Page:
SOUTH CAROLINA ATHLETIC HALL OF FAME | CLYDE MAYES

Clyde Mayes, Ray Tanner among SC hall of fame class

Clyde Mayes’ career was full of big games, but beating USC in the NCAA tourney still has folks buzzing

Special to The StateMay 13, 2013 

A stroll through Furman University’s basketball archives stirs the souls of the purple-and-white faithful. Moments to savor abound on the journey into yesteryear, and picking the best can be a challenge.

Any mention of Paladins’ basketball begins with Frank Selvy and his scoring 100 points in a single game. Then there’s Selvy leading the nation in scoring for two years and Darrell Floyd doing the same the next two seasons. Whipping Lefty Driesell’s nationally ranked Davidson powerhouse looms large and prompts a question: How does that conquest compare with beating North Carolina and N.C. State on consecutive nights?

Yet, no matter how satisfying those might be, most of the Furman crowd will look to March 9, 1974 — the night the Paladins took out South Carolina’s Gamecocks in the NCAA tournament.

Clyde Mayes certainly does.

More than 39 years later, Mayes relishes that game. He should. He scored 21 points, grabbed 16 rebounds and blocked five shots that night in Philadelphia as Furman beat USC, 75-67.

Really, though, those numbers merely represented a typical night on the court for the 6-foot-8, 225-pound Mayes, and his achievements have at long last been recognized. Twenty-five years after his playing days ended in a European pro league, he has been inducted into the South Carolina Athletic Hall of Fame.

With his induction Monday night at ceremonies at the Columbia Metropolitan Convention Center, he no longer will face the why-aren’t-you-in-the-hall questions, his second-most asked query. Instead, he can focus on the most frequent: What about beating the Gamecocks?

“People do remember,” he said. “We had won the Southern Conference, then we beat the Gamecocks in the first round of the NCAA tournament. Obviously, that was a great victory for Furman and very rewarding to the players.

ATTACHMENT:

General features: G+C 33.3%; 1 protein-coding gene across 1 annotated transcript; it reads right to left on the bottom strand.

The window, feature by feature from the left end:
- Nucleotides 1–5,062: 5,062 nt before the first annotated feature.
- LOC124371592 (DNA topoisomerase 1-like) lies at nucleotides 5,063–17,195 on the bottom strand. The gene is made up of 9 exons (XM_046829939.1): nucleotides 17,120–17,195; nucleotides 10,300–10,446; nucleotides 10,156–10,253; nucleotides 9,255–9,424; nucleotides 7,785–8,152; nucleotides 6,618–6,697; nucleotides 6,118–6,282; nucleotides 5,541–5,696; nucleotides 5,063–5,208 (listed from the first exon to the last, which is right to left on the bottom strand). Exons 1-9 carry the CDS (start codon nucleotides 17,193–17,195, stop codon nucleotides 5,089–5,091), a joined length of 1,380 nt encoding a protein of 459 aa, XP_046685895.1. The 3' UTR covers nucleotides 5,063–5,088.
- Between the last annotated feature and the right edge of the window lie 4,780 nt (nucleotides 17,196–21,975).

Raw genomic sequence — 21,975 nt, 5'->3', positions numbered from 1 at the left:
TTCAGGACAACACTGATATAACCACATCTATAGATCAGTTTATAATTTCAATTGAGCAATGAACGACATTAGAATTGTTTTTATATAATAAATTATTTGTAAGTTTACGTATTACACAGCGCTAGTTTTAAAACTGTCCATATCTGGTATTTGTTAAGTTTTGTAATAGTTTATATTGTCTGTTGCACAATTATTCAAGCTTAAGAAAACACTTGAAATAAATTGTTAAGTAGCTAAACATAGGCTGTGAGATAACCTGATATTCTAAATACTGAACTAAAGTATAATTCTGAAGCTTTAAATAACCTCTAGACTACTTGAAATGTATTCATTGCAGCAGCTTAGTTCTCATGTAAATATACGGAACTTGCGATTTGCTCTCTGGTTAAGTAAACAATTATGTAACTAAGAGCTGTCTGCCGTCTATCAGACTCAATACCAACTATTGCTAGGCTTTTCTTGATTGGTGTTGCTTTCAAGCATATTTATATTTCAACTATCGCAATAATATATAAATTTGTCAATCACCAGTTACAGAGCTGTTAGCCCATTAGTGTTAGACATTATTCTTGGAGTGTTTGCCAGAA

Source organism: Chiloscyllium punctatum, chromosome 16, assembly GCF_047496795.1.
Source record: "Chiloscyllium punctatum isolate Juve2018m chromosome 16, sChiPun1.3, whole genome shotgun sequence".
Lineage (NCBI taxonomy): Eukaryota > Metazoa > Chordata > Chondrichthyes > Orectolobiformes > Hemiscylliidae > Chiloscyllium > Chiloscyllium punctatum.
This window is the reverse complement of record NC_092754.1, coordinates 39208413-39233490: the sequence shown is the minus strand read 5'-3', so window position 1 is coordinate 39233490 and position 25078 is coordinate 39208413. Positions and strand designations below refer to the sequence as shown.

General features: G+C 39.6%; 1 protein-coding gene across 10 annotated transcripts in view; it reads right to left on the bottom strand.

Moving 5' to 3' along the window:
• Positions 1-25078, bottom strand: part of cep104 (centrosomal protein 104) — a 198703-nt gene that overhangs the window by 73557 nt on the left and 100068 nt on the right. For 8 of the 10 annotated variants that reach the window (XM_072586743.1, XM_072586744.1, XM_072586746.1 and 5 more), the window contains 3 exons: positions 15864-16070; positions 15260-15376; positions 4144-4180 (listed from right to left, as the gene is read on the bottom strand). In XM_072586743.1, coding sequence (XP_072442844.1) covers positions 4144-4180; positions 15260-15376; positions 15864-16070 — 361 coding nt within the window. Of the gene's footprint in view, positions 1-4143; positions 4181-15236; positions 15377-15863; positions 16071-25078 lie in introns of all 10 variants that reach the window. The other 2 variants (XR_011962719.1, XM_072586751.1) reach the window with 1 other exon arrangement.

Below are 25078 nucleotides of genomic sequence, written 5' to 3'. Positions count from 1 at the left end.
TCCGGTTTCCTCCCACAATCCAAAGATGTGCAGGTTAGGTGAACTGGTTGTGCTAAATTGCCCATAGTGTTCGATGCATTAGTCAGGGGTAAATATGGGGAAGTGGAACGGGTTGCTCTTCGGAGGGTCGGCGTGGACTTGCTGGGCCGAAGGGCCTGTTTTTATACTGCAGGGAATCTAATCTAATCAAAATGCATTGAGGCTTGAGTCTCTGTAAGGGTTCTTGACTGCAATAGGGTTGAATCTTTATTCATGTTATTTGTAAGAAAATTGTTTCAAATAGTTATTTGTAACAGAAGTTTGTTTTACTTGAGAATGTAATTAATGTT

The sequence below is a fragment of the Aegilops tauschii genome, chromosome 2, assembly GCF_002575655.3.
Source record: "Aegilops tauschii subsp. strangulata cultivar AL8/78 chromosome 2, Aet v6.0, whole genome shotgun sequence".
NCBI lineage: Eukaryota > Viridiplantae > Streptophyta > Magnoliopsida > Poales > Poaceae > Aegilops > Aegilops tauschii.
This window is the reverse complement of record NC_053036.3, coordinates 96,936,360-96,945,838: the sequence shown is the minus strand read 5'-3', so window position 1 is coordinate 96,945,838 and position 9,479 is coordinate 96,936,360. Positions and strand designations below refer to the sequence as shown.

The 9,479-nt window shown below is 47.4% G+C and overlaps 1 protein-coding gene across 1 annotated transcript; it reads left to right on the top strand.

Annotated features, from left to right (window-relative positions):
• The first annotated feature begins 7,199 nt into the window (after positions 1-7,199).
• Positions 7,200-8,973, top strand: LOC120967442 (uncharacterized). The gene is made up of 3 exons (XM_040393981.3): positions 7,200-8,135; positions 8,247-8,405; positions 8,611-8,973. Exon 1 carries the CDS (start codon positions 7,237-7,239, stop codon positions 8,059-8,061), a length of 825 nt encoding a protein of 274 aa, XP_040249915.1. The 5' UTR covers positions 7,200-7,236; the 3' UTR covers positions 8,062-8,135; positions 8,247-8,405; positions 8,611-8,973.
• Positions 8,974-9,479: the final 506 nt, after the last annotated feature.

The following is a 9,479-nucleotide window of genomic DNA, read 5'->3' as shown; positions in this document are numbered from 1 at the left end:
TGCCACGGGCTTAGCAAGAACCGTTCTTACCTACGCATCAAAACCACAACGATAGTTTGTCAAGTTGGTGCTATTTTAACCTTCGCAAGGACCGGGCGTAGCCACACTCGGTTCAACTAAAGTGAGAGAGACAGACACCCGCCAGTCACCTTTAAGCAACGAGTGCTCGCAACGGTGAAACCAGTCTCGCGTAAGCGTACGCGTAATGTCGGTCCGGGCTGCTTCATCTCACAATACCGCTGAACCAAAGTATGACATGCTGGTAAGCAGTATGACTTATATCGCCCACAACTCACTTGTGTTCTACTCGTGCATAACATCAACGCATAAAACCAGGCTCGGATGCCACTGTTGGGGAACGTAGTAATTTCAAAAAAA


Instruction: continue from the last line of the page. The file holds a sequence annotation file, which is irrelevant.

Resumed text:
The 22-4 Gamecocks featured future pros Mike Dunleavy, Alex English and Brian Winters and rebounded from a one-point halftime deficit to open a 53-41 lead five minutes into the second half. But Furman did not fold. After USC’s Bob Mathias picked up his fourth foul with 13 minutes remaining, Mayes and the Paladins dominated inside, catching up midway through the period and pulling away at the end.

Looking back, perhaps Furman’s win should have been expected. After all, the Paladins had Mayes, and Mayes could have been a synonym for winning in those days. His high school team, Wade Hampton in Greenville, won two state Class 4A championships, and Furman won the Southern Conference crown in each of his three varsity seasons.

Mayes has been sent to Wade Hampton from Beck High in court-ordered integration, and, he said, “We had a lot of good players; I don’t think we lost but one game after moving to Wade Hampton my junior year, and we went 29-1 my senior season.”

Winning followed in college; Furman dominated the SoCon, and Mayes made the all-league team each season and earned the most outstanding player award twice. He averaged 17.9 points and 12.6 rebounds for his three varsity seasons.

“We had quality players and, really, my sophomore team had the most talent,” he remembered. “But my senior season, we had more confidence and wanted to win every conference game, and we did.”

Mayes earned first-team All-America honors from Basketball Weekly and Citizens Savings Foundation, second-team from The Sporting News and Converse and third-team from The Associated Press. The Milwaukee Bucks made Mayes their second-round draft choice, the 22nd pick overall, and he played for four teams over two seasons in the NBA. He spent the next 11 years playing in Europe and now is back in Greenville.

“I did some (Furman) radio, George Singleton and I ran some basketball camps, and I coached some church-league teams,” he said. “The last six years, I have been GED program coordinator for the Upstate Circle of Friends. I want to help people get their GED degrees, and if they need to be in another program, I try to get them in the right place.

“This is a way I can give back to the community. We all know how important education is, and helping people is rewarding.”

Seeing him again — he still looks like he could be a load on the low blocks — reminds of how well he played and prompts a memory that will always be held dear by the Furman faithful.

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